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Last edited by TheFluff; 2012-09-08 at 20:30.
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Old 2012-09-09, 21:37   Link #7
Urzu 7
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Quote:
Originally Posted by TheFluff View Post
AACS decryption keys can be revoked/blacklisted (the revocation list is included with new blu-ray discs) and since the media industry is worse than Hitler they keep revoking keys left and right at their whim, so yes, playback software does "expire" (or at least it eventually becomes incapable of playing new discs). Many blu-ray drives (the ones in "retail" packaging, not "bulk" or OEM) do come with PowerDVD or something equally terrible software which, while being a horrible media player, usually has a decent chance of being kept updated with new keys (you may or may not have to pay for updates).

I suggest one of these two options:
1) buy the blurays, put them in your bookshelf and don't watch them; watch downloaded files instead, or
2) buy AnyDVD HD (which transparently circumvents the protection) and watch in MPC or whatever your favorite player is. AnyDVD HD is sort of expensive though.

As for the bluray reader itself, buy the cheapest one you can find. There is really no meaningful difference unless you want to burn bluray discs (and you don't, it's cheaper to buy external HDD's these days). Historical anecdote: back in the day it used to be cool to buy certain LG drives because there used to be a highly interesting firmware patch for those floating around which assisted in circumventing AACS. These days AnyDVD HD just does everything for you automagically though.

Is AnyDVD HD legal software? I just ask since it circumvents AACS. What does AACS stand for?

So if I buy some other software, I'll need to update AACS keys, and depending on the software I buy, I'll have to pay for that periodically? Do I understand this correctly?
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Old 2012-09-10, 07:09   Link #8
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Quote:
Originally Posted by Urzu 7 View Post
What does AACS stand for?
Advanced Access Content System
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Old 2012-09-10, 08:49   Link #9
SeijiSensei
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How AACS was broken
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Old 2012-09-10, 14:23   Link #10
TheFluff
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Quote:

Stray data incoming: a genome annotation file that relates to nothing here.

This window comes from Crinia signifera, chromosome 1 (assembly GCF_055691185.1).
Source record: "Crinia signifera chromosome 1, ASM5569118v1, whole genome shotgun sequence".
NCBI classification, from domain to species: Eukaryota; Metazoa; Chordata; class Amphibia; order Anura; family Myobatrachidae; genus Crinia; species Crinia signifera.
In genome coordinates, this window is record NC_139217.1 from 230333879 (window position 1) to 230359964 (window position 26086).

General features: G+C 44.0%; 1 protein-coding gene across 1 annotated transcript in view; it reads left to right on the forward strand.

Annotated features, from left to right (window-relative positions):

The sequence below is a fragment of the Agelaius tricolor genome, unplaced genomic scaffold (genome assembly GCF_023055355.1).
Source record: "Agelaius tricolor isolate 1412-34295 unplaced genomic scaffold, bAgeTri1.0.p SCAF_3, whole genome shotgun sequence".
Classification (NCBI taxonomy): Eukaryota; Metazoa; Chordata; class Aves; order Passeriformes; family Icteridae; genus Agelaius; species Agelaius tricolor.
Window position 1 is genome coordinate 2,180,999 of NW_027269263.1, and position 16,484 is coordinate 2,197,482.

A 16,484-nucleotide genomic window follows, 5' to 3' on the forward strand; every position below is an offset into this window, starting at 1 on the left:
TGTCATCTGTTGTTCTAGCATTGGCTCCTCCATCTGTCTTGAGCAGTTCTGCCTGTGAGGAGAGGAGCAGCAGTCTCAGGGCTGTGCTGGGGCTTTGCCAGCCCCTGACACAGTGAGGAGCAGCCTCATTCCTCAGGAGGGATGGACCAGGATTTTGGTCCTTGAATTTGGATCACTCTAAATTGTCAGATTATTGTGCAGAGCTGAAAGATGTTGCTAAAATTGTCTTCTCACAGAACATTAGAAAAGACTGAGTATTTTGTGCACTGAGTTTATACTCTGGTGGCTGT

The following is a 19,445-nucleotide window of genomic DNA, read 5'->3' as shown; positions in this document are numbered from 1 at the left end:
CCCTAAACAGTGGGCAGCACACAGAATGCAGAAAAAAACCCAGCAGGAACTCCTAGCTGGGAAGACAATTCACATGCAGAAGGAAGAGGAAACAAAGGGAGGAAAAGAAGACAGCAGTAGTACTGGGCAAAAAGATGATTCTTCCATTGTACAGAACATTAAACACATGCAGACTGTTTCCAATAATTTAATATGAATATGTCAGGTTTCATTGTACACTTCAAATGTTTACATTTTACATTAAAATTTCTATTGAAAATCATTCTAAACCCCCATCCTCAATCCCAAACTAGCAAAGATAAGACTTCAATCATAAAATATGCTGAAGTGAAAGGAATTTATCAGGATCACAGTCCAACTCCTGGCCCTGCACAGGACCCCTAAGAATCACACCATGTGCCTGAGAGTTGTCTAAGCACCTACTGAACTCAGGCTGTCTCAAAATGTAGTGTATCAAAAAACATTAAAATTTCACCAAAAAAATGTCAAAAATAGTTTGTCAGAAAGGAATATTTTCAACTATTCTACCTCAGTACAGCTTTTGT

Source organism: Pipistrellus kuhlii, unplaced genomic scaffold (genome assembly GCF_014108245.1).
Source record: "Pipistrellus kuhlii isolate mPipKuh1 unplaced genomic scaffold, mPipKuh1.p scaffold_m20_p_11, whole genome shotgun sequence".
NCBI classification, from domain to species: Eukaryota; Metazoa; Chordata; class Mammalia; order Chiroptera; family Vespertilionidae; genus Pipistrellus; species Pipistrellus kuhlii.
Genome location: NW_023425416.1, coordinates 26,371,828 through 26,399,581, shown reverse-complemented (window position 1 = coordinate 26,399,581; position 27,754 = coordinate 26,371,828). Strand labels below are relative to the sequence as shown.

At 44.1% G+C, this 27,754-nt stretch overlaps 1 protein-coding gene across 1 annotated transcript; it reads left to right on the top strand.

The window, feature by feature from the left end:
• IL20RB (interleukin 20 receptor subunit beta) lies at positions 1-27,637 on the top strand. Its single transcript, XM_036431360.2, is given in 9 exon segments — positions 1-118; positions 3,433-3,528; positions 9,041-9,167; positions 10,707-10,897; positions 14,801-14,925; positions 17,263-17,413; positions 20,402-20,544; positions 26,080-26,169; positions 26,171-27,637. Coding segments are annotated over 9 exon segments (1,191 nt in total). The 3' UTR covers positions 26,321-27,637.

Originally Posted by Urzu 7 View Post
Is AnyDVD HD legal software? I just ask since it circumvents AACS. What does AACS stand for?
I'm no lawyer, but it's possibly technically illegal in the US due to the anti-circumvention clause of the DMCA, but you're exceedingly unlikely to get in trouble because of it, as long as you stick to watching your own legally owned disks. That in itself is obviously legal, it's the software capabilities (doing "unauthorized" things with the disc content) that are possibly illegal, and I'm not sure if just owning such software is illegal or if it's selling or developing it that is illegal.

Quote:
Originally Posted by Urzu 7 View Post
So if I buy some other software, I'll need to update AACS keys, and depending on the software I buy, I'll have to pay for that periodically? Do I understand this correctly?
It depends on the software. Some may be free but only able to play older discs. Some may be free and updated, some may require a subscription of some kind for updates. VLC can play some older discs because many older disc keys (or more specifically, sets of keys used on a number of discs) are known. AnyDVD HD is the only software I know of that completely circumvents the entire system.

You can probably start with just buying the drive and try playing stuff with VLC. If it doesn't work you might have to find a different player or wait for an update.
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17:43:13 <~deculture> Also, TheFluff, you are so fucking slowpoke.jpg that people think we dropped the DVD's.
17:43:16 <~deculture> nice job, fag!

01:04:41 < Plorkyeran> it was annoying to typeset so it should be annoying to read
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Old 2012-09-10, 17:04   Link #11
TJR
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Quote:
Originally Posted by SeijiSensei View Post
(It looks as though the prices on BD players have gone up since I last checked them at the beginning of the year. Is this my imagination, or an accurate perception of prices?)
Prices tend to fluctuate a bit since manufacturers are always refreshing their product lines and clearing old stock.

Currently, new models cost more than corresponding iterations from last year since 3D and Wi-Fi support are becoming standard.
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Old 2012-09-10, 22:59   Link #12
Urzu 7
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Man, Sony really has made it awful with the access keys, like someone here said. I hate how Sony are complete control freaks with things like DRM and controlling their proprietary creations.